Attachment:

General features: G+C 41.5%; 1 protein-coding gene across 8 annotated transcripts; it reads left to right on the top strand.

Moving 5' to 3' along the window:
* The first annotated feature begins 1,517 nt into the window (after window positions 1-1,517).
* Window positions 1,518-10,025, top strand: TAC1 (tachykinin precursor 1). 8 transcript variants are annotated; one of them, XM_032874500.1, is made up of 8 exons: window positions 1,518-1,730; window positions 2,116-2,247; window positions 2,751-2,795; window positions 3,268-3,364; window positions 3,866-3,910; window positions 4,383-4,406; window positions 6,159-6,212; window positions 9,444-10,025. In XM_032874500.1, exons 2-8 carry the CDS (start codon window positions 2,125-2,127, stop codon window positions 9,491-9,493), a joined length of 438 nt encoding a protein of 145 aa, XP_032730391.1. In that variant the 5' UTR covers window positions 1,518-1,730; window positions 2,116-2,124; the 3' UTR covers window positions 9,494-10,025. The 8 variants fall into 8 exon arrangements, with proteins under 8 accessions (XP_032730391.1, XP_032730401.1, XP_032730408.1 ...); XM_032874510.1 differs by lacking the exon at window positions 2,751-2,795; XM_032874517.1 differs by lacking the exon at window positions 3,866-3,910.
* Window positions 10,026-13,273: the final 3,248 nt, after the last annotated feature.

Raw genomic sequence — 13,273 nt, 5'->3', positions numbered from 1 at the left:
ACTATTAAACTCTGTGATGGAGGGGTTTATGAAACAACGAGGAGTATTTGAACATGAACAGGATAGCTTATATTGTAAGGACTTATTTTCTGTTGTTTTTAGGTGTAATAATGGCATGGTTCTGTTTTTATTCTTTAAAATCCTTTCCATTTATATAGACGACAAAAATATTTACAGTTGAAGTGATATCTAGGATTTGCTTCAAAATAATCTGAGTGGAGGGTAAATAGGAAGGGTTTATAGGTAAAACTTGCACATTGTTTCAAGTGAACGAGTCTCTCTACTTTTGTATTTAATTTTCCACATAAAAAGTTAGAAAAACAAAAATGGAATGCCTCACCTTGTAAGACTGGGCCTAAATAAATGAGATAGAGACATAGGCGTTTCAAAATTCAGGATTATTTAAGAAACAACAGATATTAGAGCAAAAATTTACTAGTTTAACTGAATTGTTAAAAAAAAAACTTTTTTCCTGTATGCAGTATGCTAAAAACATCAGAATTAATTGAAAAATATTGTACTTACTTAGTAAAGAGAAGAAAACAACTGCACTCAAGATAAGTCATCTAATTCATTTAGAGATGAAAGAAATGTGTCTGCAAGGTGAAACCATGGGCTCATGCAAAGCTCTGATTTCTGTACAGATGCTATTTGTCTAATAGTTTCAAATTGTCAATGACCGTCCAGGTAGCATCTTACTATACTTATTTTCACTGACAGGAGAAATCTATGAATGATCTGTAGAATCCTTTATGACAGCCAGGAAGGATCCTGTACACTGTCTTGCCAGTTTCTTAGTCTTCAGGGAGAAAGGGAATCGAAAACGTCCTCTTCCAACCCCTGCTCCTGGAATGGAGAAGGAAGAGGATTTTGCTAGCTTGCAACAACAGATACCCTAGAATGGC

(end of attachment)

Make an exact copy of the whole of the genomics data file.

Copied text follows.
General features: G+C 41.5%; 1 protein-coding gene across 8 annotated transcripts; it reads left to right on the top strand.

Moving 5' to 3' along the window:
* The first annotated feature begins 1,517 nt into the window (after window positions 1-1,517).
* Window positions 1,518-10,025, top strand: TAC1 (tachykinin precursor 1). 8 transcript variants are annotated; one of them, XM_032874500.1, is made up of 8 exons: window positions 1,518-1,730; window positions 2,116-2,247; window positions 2,751-2,795; window positions 3,268-3,364; window positions 3,866-3,910; window positions 4,383-4,406; window positions 6,159-6,212; window positions 9,444-10,025. In XM_032874500.1, exons 2-8 carry the CDS (start codon window positions 2,125-2,127, stop codon window positions 9,491-9,493), a joined length of 438 nt encoding a protein of 145 aa, XP_032730391.1. In that variant the 5' UTR covers window positions 1,518-1,730; window positions 2,116-2,124; the 3' UTR covers window positions 9,494-10,025. The 8 variants fall into 8 exon arrangements, with proteins under 8 accessions (XP_032730391.1, XP_032730401.1, XP_032730408.1 ...); XM_032874510.1 differs by lacking the exon at window positions 2,751-2,795; XM_032874517.1 differs by lacking the exon at window positions 3,866-3,910.
* Window positions 10,026-13,273: the final 3,248 nt, after the last annotated feature.

Raw genomic sequence — 13,273 nt, 5'->3', positions numbered from 1 at the left:
ACTATTAAACTCTGTGATGGAGGGGTTTATGAAACAACGAGGAGTATTTGAACATGAACAGGATAGCTTATATTGTAAGGACTTATTTTCTGTTGTTTTTAGGTGTAATAATGGCATGGTTCTGTTTTTATTCTTTAAAATCCTTTCCATTTATATAGACGACAAAAATATTTACAGTTGAAGTGATATCTAGGATTTGCTTCAAAATAATCTGAGTGGAGGGTAAATAGGAAGGGTTTATAGGTAAAACTTGCACATTGTTTCAAGTGAACGAGTCTCTCTACTTTTGTATTTAATTTTCCACATAAAAAGTTAGAAAAACAAAAATGGAATGCCTCACCTTGTAAGACTGGGCCTAAATAAATGAGATAGAGACATAGGCGTTTCAAAATTCAGGATTATTTAAGAAACAACAGATATTAGAGCAAAAATTTACTAGTTTAACTGAATTGTTAAAAAAAAAACTTTTTTCCTGTATGCAGTATGCTAAAAACATCAGAATTAATTGAAAAATATTGTACTTACTTAGTAAAGAGAAGAAAACAACTGCACTCAAGATAAGTCATCTAATTCATTTAGAGATGAAAGAAATGTGTCTGCAAGGTGAAACCATGGGCTCATGCAAAGCTCTGATTTCTGTACAGATGCTATTTGTCTAATAGTTTCAAATTGTCAATGACCGTCCAGGTAGCATCTTACTATACTTATTTTCACTGACAGGAGAAATCTATGAATGATCTGTAGAATCCTTTATGACAGCCAGGAAGGATCCTGTACACTGTCTTGCCAGTTTCTTAGTCTTCAGGGAGAAAGGGAATCGAAAACGTCCTCTTCCAACCCCTGCTCCTGGAATGGAGAAGGAAGAGGATTTTGCTAGCTTGCAACAACAGATACCCTAGAATGGC